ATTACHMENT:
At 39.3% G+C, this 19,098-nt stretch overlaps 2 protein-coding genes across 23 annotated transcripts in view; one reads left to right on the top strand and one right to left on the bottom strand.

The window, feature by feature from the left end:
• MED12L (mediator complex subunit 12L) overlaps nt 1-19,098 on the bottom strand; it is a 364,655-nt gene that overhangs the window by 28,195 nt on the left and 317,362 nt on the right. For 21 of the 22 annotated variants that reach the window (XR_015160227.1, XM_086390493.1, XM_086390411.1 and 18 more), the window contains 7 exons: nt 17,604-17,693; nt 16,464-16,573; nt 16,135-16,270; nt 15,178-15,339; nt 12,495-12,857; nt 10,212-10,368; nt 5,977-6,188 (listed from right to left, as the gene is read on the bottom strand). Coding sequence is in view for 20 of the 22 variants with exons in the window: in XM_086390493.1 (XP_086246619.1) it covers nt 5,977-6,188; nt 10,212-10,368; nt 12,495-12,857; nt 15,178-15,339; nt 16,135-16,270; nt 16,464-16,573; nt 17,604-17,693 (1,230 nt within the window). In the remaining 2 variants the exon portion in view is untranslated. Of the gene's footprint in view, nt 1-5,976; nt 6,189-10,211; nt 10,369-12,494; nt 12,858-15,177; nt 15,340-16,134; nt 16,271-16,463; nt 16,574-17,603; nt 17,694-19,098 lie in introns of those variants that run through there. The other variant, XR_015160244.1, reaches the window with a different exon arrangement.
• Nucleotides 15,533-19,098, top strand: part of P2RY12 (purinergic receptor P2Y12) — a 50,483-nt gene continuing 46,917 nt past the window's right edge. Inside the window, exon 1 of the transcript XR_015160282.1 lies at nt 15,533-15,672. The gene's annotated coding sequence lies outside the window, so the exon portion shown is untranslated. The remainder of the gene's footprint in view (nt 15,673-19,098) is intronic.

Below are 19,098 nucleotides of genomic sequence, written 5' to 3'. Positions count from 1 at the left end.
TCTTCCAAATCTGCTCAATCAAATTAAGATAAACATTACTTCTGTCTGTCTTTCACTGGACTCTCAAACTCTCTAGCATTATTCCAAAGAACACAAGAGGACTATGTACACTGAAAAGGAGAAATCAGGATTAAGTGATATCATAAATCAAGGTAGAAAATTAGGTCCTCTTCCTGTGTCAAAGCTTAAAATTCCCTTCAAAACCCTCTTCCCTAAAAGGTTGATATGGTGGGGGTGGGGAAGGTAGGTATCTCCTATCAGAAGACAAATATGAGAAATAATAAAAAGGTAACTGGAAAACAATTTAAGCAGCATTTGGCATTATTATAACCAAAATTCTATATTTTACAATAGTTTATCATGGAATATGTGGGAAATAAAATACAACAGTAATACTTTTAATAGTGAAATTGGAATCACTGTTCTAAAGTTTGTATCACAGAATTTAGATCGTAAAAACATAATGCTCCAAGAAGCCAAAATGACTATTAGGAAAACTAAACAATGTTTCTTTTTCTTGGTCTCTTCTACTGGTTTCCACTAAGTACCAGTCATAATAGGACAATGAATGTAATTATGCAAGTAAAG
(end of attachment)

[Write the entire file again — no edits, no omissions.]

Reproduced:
At 39.3% G+C, this 19,098-nt stretch overlaps 2 protein-coding genes across 23 annotated transcripts in view; one reads left to right on the top strand and one right to left on the bottom strand.

The window, feature by feature from the left end:
• MED12L (mediator complex subunit 12L) overlaps nt 1-19,098 on the bottom strand; it is a 364,655-nt gene that overhangs the window by 28,195 nt on the left and 317,362 nt on the right. For 21 of the 22 annotated variants that reach the window (XR_015160227.1, XM_086390493.1, XM_086390411.1 and 18 more), the window contains 7 exons: nt 17,604-17,693; nt 16,464-16,573; nt 16,135-16,270; nt 15,178-15,339; nt 12,495-12,857; nt 10,212-10,368; nt 5,977-6,188 (listed from right to left, as the gene is read on the bottom strand). Coding sequence is in view for 20 of the 22 variants with exons in the window: in XM_086390493.1 (XP_086246619.1) it covers nt 5,977-6,188; nt 10,212-10,368; nt 12,495-12,857; nt 15,178-15,339; nt 16,135-16,270; nt 16,464-16,573; nt 17,604-17,693 (1,230 nt within the window). In the remaining 2 variants the exon portion in view is untranslated. Of the gene's footprint in view, nt 1-5,976; nt 6,189-10,211; nt 10,369-12,494; nt 12,858-15,177; nt 15,340-16,134; nt 16,271-16,463; nt 16,574-17,603; nt 17,694-19,098 lie in introns of those variants that run through there. The other variant, XR_015160244.1, reaches the window with a different exon arrangement.
• Nucleotides 15,533-19,098, top strand: part of P2RY12 (purinergic receptor P2Y12) — a 50,483-nt gene continuing 46,917 nt past the window's right edge. Inside the window, exon 1 of the transcript XR_015160282.1 lies at nt 15,533-15,672. The gene's annotated coding sequence lies outside the window, so the exon portion shown is untranslated. The remainder of the gene's footprint in view (nt 15,673-19,098) is intronic.

Below are 19,098 nucleotides of genomic sequence, written 5' to 3'. Positions count from 1 at the left end.
TCTTCCAAATCTGCTCAATCAAATTAAGATAAACATTACTTCTGTCTGTCTTTCACTGGACTCTCAAACTCTCTAGCATTATTCCAAAGAACACAAGAGGACTATGTACACTGAAAAGGAGAAATCAGGATTAAGTGATATCATAAATCAAGGTAGAAAATTAGGTCCTCTTCCTGTGTCAAAGCTTAAAATTCCCTTCAAAACCCTCTTCCCTAAAAGGTTGATATGGTGGGGGTGGGGAAGGTAGGTATCTCCTATCAGAAGACAAATATGAGAAATAATAAAAAGGTAACTGGAAAACAATTTAAGCAGCATTTGGCATTATTATAACCAAAATTCTATATTTTACAATAGTTTATCATGGAATATGTGGGAAATAAAATACAACAGTAATACTTTTAATAGTGAAATTGGAATCACTGTTCTAAAGTTTGTATCACAGAATTTAGATCGTAAAAACATAATGCTCCAAGAAGCCAAAATGACTATTAGGAAAACTAAACAATGTTTCTTTTTCTTGGTCTCTTCTACTGGTTTCCACTAAGTACCAGTCATAATAGGACAATGAATGTAATTATGCAAGTAAAG